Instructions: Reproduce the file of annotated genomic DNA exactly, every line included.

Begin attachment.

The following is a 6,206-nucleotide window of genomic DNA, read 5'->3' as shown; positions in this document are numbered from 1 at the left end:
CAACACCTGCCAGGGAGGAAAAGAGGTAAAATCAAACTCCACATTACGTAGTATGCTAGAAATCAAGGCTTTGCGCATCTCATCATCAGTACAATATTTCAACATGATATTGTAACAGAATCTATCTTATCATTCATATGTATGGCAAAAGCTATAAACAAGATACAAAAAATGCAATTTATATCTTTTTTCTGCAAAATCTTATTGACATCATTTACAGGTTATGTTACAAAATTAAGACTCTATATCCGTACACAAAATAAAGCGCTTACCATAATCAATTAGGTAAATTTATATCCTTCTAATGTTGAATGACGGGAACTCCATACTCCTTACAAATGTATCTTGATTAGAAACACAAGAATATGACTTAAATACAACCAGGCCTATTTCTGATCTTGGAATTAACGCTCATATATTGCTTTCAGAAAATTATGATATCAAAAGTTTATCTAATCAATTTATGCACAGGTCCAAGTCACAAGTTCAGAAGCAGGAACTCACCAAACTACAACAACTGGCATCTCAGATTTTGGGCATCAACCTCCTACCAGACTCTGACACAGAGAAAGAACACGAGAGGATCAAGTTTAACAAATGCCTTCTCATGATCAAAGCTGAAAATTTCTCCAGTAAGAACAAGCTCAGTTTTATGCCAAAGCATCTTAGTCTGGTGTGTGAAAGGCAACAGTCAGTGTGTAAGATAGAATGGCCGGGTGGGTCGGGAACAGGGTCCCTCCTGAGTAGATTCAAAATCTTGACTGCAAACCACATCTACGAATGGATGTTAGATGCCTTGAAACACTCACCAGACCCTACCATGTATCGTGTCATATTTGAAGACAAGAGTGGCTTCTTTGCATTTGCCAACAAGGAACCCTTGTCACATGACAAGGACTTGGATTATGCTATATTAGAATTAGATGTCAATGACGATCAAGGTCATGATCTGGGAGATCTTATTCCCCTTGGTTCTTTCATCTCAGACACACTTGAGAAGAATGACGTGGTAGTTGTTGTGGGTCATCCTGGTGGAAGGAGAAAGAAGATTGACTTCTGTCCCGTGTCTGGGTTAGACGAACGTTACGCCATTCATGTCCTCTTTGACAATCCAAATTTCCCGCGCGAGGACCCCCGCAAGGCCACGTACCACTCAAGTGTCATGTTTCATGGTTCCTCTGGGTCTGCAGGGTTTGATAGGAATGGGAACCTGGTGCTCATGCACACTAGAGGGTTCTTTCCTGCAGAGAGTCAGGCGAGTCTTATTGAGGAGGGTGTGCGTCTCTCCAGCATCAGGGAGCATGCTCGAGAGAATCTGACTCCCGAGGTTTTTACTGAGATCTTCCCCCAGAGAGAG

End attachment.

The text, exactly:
The following is a 6,206-nucleotide window of genomic DNA, read 5'->3' as shown; positions in this document are numbered from 1 at the left end:
CAACACCTGCCAGGGAGGAAAAGAGGTAAAATCAAACTCCACATTACGTAGTATGCTAGAAATCAAGGCTTTGCGCATCTCATCATCAGTACAATATTTCAACATGATATTGTAACAGAATCTATCTTATCATTCATATGTATGGCAAAAGCTATAAACAAGATACAAAAAATGCAATTTATATCTTTTTTCTGCAAAATCTTATTGACATCATTTACAGGTTATGTTACAAAATTAAGACTCTATATCCGTACACAAAATAAAGCGCTTACCATAATCAATTAGGTAAATTTATATCCTTCTAATGTTGAATGACGGGAACTCCATACTCCTTACAAATGTATCTTGATTAGAAACACAAGAATATGACTTAAATACAACCAGGCCTATTTCTGATCTTGGAATTAACGCTCATATATTGCTTTCAGAAAATTATGATATCAAAAGTTTATCTAATCAATTTATGCACAGGTCCAAGTCACAAGTTCAGAAGCAGGAACTCACCAAACTACAACAACTGGCATCTCAGATTTTGGGCATCAACCTCCTACCAGACTCTGACACAGAGAAAGAACACGAGAGGATCAAGTTTAACAAATGCCTTCTCATGATCAAAGCTGAAAATTTCTCCAGTAAGAACAAGCTCAGTTTTATGCCAAAGCATCTTAGTCTGGTGTGTGAAAGGCAACAGTCAGTGTGTAAGATAGAATGGCCGGGTGGGTCGGGAACAGGGTCCCTCCTGAGTAGATTCAAAATCTTGACTGCAAACCACATCTACGAATGGATGTTAGATGCCTTGAAACACTCACCAGACCCTACCATGTATCGTGTCATATTTGAAGACAAGAGTGGCTTCTTTGCATTTGCCAACAAGGAACCCTTGTCACATGACAAGGACTTGGATTATGCTATATTAGAATTAGATGTCAATGACGATCAAGGTCATGATCTGGGAGATCTTATTCCCCTTGGTTCTTTCATCTCAGACACACTTGAGAAGAATGACGTGGTAGTTGTTGTGGGTCATCCTGGTGGAAGGAGAAAGAAGATTGACTTCTGTCCCGTGTCTGGGTTAGACGAACGTTACGCCATTCATGTCCTCTTTGACAATCCAAATTTCCCGCGCGAGGACCCCCGCAAGGCCACGTACCACTCAAGTGTCATGTTTCATGGTTCCTCTGGGTCTGCAGGGTTTGATAGGAATGGGAACCTGGTGCTCATGCACACTAGAGGGTTCTTTCCTGCAGAGAGTCAGGCGAGTCTTATTGAGGAGGGTGTGCGTCTCTCCAGCATCAGGGAGCATGCTCGAGAGAATCTGACTCCCGAGGTTTTTACTGAGATCTTCCCCCAGAGAGAG